Academic journal article Military Review

Advantages of Assigning Forces

Academic journal article Military Review

Advantages of Assigning Forces

Article excerpt

The Department of Defense (DOD) has traditionally looked to save money through reform and efficiencies in procurement. With the pressure it now faces from shrinking budgets, the time has come to look beyond a narrowly focused, materiel-centric approach to effective management of forces. One solution is to reform the DOD process for distributing forces to combatant commands: global force management (GFM). This article demonstrates that by using GFM to assign forces to combatant commands (CCMDs, depicted in the figure), the DOD could manage forces more effectively within reduced budgets while balancing the interests of the services and the combatant commands. In addition, the DOD would meet the intent of the Goldwater-Nichols Department of Defense Reorganization Act of 1986 to "place clear responsibility on the commanders of the unified and specified commands for the accomplishment of missions assigned to those commands and ensure the authority of those commanders is fully commensurate with that responsibility." (1)

The first section of this article gives a brief explanation of the key elements of GFM--allocation, apportionment, and assignment. It includes a discussion of administrative control (ADCON) in relation to assignment. The next section provides recommendations on how to assign the force. The third section applies those recommendations to show why assigning forces to CCMDs would be beneficial to accomplishing the DOD's mission. The final section discusses specific factors needed to support implementation.

How Global Force Management Works

GFM addresses allocation, apportionment, and assignment. It is also important to understand how ADCON relates to GFM, especially to assignment.

Allocation: distributing forces and resources for specified missions. Allocation is a familiar construct to many service members who have supported Operations Iraqi Freedom and Enduring Freedom. According to the Global Force Management Implementation Guidance, allocation is the temporary transfer of control of a force (normally, operational control [OPCON]) for a specific mission. (2) Since about 2003, the DOD has distributed forces to support worldwide operations by filling requests for forces through allocation as published in the Global Force Management Allocation Flan. (3)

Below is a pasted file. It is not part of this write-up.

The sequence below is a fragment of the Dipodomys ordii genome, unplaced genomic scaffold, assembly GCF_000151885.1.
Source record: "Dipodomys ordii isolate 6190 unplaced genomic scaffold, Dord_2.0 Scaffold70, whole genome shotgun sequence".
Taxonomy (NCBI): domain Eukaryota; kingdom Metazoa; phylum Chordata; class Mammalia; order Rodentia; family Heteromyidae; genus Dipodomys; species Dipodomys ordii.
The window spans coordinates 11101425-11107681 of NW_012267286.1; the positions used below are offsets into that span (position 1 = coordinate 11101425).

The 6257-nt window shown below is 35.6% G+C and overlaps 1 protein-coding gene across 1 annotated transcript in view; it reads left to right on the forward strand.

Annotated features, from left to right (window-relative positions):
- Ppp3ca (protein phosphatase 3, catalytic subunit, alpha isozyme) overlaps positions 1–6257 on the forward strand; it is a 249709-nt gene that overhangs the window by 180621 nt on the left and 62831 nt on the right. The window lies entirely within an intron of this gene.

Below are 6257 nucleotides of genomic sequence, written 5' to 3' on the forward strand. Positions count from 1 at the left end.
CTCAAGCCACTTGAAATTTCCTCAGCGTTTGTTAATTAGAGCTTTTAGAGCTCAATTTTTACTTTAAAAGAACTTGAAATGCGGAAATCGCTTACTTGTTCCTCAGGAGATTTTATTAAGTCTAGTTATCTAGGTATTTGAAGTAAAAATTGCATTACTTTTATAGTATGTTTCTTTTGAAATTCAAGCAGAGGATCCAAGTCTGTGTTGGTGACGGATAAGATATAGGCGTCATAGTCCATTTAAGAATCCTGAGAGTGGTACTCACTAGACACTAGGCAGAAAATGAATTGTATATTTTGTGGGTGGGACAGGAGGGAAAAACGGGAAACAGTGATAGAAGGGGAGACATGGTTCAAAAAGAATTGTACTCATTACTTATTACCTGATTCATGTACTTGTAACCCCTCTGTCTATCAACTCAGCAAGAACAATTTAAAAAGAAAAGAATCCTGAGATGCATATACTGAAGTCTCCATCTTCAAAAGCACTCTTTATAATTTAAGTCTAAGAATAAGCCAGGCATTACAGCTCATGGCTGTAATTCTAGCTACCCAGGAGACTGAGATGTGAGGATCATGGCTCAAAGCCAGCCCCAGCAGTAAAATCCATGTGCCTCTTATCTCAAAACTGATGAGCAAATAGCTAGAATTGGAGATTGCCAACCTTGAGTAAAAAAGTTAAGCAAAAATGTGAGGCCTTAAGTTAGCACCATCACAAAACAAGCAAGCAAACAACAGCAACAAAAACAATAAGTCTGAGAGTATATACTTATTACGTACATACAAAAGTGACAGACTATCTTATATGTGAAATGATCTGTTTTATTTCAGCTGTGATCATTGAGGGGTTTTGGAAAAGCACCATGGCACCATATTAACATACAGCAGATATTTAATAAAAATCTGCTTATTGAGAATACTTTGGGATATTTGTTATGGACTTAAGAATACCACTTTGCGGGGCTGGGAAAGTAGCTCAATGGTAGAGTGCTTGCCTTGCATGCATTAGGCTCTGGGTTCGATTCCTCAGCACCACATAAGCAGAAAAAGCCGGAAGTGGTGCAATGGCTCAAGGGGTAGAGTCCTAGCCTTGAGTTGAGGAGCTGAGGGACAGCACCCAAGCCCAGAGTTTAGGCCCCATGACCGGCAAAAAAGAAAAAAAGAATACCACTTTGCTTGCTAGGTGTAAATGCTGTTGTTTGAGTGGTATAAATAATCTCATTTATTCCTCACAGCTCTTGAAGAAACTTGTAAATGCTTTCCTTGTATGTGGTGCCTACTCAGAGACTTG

Apportionment: estimated availability of forces for planning. Apportionment does not represent a command relationship. Apportionment estimates the availability of forces and capabilities for planning purposes to help combatant commanders know their resource constraints when writing or evaluating contingency plans. Apportionment tables provide details about force capabilities and timelines showing when units will be available for deployment. Apportionment tables have evolved recently to provide more details on capabilities and better estimates of when forces will be available for deployment.

Assignment: distributing forces through enduring command relationships. The focus of this article is assignment of forces to CCMDs. Service secretaries are directed to assign all operating forces to specified and unified commands. (4) Combatant commanders direct operations through combatant command (command authority), a term often shorted to "COCOM" or "COCOM authority" According to Chairman of the Joint Chiefs of Staff Manual (CJCSM) 3122.01A, COCOM authority is the "nontransferable command authority established by title 10 (Armed Forces), United States Code, section 164, exercised only by commanders of unified or specified combatant commands unless otherwise directed by the President or the Secretary of Defense." (5) COCOM authority includes all aspects of OPCON (controlling military operations). In addition, it includes certain daily support associated with an assigned force, including authority to assign or reassign subordinate commanders or officers, reassign forces, conduct internal discipline and training, and direct logistics. …

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